Having read the Adrian Mole books many years ago, I came across this by accident. I have to agree with the other reviewers on here who recommend not reading it if you have an early start next day. I read until five in the morning, leaving myself feeling all the "older" next day. If you have grown with Adrian, just buy this book and enjoy. It is sad and funny, much as getting older, and one of my favourite reads of the year.
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on 18 September 2010
Dear Adrian,
My second letter to you. I hope you're feeling better my friend because I'm not prepared to let you go. It is in fact with much anticipation that I wait to read your next Diary*. I also read your (brevis) Literary CV with interest and, with all due respect (forgive me Adrian, perhaps I'm being unappreciative of your efforts) I think that it would be a brilliant idea to have the Diaries published instead, all of them. Why don't you ask "that Sue Townsend" for some help about that? (like I suggested in my previous letter, also via Amazon; she is very well known in the trade for helping out unsuccessful but gifted authors like yourself). Because you see, I feel that without realising it, you have produced some fantastic work with the Diaries, and everybody should know about you!

As I said, I'm really looking forward to your next Diary Adrian. Please send it to me as soon as it is finished. You are such a special person. You have kept me company for so many years, I have laughed with gusto, and often had a lump in my throat reading about your depressing moments. And trust me, I think that if you decide to publish your Diaries (please contact Sue Townsend), they will be a HUGE success! (This could lead to hordes of women at your feet begging you to marry them, and you could easily forget about your marital problems).

My best regards to your family and a big hug to you, my best wishes for a long and healthy life! From your affectionate reader


*Although he has never mentioned me in his Diaries (at my request), Adrian & I go back a long time, we met in Leicester years ago and we share our love for books.
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on 7 January 2010
What can I say about this book that hasn't already been said? Like many other reviewers I read it in the space of a weekend, utterly impossible to put down as it was. One cannot help but love the geeky "Aidy", and to hear of his battle with "the big c" is so poignant, I found myself moved to tears on more than one occasion. However it was not only his ill health which touched me, but his misfortune in love (again), his dedication as a father and reading about his parents growing old (the same parents we have been reading about for the past 25 years in Mole-time!). And of course his first true love Pandora.

Aside from the above this book is guaranteed to make you laugh out loud. Quite often I was asked by an indignant husband "what's so funny?" and when I explained the joke he didn't always appreciate it, having not read any of the other AM books. That's the thing with this character - once you have read one of his diaries, you feel as though you really know him, so that when he comes out with the inevitiable "mole-isms" you cannot prevent a huge grin from spreading across your face. His letters to the PM are particularly hilarious.

No detail has been overlooked, the irony is so very subtle but razor-sharp, and I am already panicking that eventually our hero will have to close his beloved diary for good.
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The normal helping, but as always well written, entertaining, and funny, of the downward spiral of world's unluckiest man. Adrian Mole has very little, if anything to be pleased or happy about. His life to date has been one long series of misfortunes, calamities, disappointments, and general 'downers' resulting in where he now finds himself in "The Prostrate Years", living in a converted pigsty next door to his parents.

For the first 95% of the book (Kindle) his life follows a predictable pattern of bad luck, bad luck and bad luck, with some of it, admittedly as a result of his own doing but the arrival of a diagnosis of Prostrate Cancer and the ensuing pathos, introduces a big dollop of sympathy, indeed pity for him as he has to battle with his illness without much emotional support from his family or his straying wife Daisy.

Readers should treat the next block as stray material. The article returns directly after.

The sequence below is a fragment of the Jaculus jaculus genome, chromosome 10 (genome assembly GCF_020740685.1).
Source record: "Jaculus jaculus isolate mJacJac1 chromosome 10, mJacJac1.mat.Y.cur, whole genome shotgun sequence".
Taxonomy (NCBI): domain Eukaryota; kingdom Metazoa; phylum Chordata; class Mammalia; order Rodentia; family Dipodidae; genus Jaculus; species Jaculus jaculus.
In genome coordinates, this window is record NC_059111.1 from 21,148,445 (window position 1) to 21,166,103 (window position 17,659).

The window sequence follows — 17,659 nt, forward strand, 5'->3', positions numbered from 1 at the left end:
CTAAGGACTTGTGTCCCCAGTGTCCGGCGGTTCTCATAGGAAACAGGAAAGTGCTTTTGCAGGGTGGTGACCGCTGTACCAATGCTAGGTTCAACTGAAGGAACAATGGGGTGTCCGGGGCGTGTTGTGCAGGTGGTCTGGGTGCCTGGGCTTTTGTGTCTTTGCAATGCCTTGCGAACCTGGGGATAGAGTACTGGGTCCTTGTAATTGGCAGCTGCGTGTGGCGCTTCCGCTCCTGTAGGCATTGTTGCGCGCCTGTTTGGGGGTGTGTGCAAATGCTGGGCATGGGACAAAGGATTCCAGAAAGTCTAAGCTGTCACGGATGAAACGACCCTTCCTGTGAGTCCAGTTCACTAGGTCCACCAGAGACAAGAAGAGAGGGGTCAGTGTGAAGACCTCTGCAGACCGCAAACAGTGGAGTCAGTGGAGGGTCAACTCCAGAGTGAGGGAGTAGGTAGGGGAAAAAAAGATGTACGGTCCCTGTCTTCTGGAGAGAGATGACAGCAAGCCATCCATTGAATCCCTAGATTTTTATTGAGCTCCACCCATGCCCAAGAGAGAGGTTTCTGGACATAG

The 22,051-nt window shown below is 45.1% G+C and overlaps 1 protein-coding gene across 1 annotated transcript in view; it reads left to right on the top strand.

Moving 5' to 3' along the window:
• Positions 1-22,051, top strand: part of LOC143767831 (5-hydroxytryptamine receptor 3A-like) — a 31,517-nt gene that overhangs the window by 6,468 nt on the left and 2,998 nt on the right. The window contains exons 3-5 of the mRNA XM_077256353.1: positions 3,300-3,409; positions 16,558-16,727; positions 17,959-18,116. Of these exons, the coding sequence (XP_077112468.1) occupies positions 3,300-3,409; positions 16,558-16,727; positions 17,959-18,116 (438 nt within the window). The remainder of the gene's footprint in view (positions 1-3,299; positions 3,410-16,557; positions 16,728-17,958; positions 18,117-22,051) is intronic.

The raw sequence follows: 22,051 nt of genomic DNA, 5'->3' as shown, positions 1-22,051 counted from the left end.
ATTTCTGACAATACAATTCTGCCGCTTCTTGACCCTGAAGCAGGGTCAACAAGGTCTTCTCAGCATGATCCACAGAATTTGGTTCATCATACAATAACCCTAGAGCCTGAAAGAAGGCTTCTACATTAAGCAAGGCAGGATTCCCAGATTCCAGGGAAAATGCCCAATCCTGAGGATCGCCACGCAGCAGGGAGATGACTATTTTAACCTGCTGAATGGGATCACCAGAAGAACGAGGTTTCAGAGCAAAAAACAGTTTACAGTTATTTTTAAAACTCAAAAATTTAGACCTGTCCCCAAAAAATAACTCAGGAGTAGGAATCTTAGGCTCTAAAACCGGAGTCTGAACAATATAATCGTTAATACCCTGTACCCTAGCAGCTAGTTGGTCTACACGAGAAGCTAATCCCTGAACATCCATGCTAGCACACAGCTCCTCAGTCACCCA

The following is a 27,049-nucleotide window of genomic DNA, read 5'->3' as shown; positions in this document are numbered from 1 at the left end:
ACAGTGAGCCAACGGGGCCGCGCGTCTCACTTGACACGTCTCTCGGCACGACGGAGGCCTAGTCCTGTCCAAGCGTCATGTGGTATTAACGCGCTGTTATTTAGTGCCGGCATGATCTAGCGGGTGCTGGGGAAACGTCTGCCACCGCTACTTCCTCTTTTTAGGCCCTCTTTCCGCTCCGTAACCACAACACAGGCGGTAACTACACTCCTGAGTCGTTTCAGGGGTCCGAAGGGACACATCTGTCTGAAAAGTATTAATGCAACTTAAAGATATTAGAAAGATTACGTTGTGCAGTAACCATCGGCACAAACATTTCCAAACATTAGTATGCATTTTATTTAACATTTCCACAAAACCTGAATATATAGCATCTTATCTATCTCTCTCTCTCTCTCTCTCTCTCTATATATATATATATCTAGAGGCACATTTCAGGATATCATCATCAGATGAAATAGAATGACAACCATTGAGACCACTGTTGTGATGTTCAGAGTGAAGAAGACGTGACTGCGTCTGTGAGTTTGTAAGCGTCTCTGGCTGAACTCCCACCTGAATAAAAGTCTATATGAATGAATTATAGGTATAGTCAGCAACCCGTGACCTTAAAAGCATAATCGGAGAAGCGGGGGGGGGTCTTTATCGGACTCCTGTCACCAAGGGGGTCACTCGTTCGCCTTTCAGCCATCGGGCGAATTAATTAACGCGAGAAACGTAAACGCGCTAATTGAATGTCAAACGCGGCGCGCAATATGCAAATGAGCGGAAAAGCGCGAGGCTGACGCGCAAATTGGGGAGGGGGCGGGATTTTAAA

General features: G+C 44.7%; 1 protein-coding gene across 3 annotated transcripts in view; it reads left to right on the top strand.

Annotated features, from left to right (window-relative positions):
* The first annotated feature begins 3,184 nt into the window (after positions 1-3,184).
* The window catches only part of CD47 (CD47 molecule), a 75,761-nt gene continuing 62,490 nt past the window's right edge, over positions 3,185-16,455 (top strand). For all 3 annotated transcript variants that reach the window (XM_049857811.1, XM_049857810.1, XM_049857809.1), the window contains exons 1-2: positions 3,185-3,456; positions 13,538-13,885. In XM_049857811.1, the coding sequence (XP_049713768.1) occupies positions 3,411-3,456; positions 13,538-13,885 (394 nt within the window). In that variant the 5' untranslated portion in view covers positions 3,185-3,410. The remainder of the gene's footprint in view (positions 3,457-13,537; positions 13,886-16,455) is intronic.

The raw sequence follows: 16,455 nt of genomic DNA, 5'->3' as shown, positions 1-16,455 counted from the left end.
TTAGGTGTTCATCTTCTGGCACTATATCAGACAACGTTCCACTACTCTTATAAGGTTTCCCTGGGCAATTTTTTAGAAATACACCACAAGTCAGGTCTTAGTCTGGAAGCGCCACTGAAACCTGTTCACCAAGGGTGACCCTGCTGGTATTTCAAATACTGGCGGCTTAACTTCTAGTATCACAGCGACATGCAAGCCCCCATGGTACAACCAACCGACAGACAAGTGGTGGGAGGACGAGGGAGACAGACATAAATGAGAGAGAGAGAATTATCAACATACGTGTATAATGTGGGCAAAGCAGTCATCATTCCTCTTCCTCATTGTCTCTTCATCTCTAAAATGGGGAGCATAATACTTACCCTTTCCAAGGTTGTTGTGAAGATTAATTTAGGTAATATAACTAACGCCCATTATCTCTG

And then in the final few pages, his luck begins to turn for the better in a number of directions, culminating in the arrival in his driveway of the love of his life since childhood days, the dynamic, ambitious and beautiful Pandora Braithwaite BA,MA, PhD, MP and Junior Minister in the Foreign Office, who had recently shown a reignitement of their old passions.

Maybe Sue Townsend has set the scene for, perhaps the final book of the wretched Adrian Mole's thus far sorrowful existence, with a storyline that might let this poor soul find happiness, love and contentment? If the author's previous predilections with the more morose aspects of human nature hold constant then I wouldn't bet on it!
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Like countless other people I have been following the saga of Adrian Mole since he was a mere adolescent. In recent years he dropped out of my consciousness but last month I decided to catch up and see what had happened to him. I was surprised to find his story as funny and interesting as ever and as I turned the pages I found myself more and more absorbed with the familiar characters and places who inhabit Adrian's native Leicester.

This is one of those books which makes you feel genuinely disappointed when you finish it. I can now hardly wait for the next volume (assuming Adrian survives!).
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I have always loved Adrian Mole. I grew up with him and have fond memories of laughing myself sick over the first book and loving each additional volume as it came out. This is no exception. As a Leicester girl myself I get an added kick of knowing lots of the places Townsend writes about and feeling a greater affinity with Adrian because of it.

Townsend's work gets darker as she gets older, and this book is the bleakest of the lot, but suffused throughout with an affection for her characters and a wicked humour that makes the tragic aspects of the story slightly more bearable. I did find myself shedding a small tear here and there as Adrian blunders his way through another failing marriage and the miseries of cancer, but also roaring with laughter in places. Pauline Mole goes from strength to strength in this book, and is, I think, my favourite character. The ongoing saga of Rosie's parentage and the Jeremy Kyle show was wonderfully light relief.

I loved it.